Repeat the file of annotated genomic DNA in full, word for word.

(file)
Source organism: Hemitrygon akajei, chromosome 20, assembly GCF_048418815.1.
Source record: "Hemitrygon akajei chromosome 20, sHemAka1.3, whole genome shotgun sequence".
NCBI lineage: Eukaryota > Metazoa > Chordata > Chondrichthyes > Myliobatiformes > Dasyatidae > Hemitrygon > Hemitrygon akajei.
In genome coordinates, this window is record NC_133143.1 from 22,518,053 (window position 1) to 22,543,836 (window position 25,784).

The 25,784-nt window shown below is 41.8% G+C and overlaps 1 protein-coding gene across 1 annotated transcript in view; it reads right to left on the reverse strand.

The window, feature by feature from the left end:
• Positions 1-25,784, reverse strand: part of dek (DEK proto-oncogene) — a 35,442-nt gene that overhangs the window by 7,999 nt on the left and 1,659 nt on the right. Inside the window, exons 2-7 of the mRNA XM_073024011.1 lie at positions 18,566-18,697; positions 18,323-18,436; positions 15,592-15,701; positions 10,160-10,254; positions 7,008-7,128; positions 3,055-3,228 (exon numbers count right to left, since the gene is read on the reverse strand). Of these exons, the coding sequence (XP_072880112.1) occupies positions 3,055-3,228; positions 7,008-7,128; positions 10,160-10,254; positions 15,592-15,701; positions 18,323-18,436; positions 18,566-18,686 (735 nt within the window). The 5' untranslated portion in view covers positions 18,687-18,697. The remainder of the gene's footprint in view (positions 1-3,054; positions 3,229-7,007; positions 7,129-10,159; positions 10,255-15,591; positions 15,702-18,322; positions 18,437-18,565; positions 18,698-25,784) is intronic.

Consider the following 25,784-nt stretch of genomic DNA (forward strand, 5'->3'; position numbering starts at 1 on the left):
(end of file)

Source organism: Hemitrygon akajei, chromosome 20, assembly GCF_048418815.1.
Source record: "Hemitrygon akajei chromosome 20, sHemAka1.3, whole genome shotgun sequence".
NCBI lineage: Eukaryota > Metazoa > Chordata > Chondrichthyes > Myliobatiformes > Dasyatidae > Hemitrygon > Hemitrygon akajei.
In genome coordinates, this window is record NC_133143.1 from 22,518,053 (window position 1) to 22,543,836 (window position 25,784).

The 25,784-nt window shown below is 41.8% G+C and overlaps 1 protein-coding gene across 1 annotated transcript in view; it reads right to left on the reverse strand.

The window, feature by feature from the left end:
• Positions 1-25,784, reverse strand: part of dek (DEK proto-oncogene) — a 35,442-nt gene that overhangs the window by 7,999 nt on the left and 1,659 nt on the right. Inside the window, exons 2-7 of the mRNA XM_073024011.1 lie at positions 18,566-18,697; positions 18,323-18,436; positions 15,592-15,701; positions 10,160-10,254; positions 7,008-7,128; positions 3,055-3,228 (exon numbers count right to left, since the gene is read on the reverse strand). Of these exons, the coding sequence (XP_072880112.1) occupies positions 3,055-3,228; positions 7,008-7,128; positions 10,160-10,254; positions 15,592-15,701; positions 18,323-18,436; positions 18,566-18,686 (735 nt within the window). The 5' untranslated portion in view covers positions 18,687-18,697. The remainder of the gene's footprint in view (positions 1-3,054; positions 3,229-7,007; positions 7,129-10,159; positions 10,255-15,591; positions 15,702-18,322; positions 18,437-18,565; positions 18,698-25,784) is intronic.

Consider the following 25,784-nt stretch of genomic DNA (forward strand, 5'->3'; position numbering starts at 1 on the left):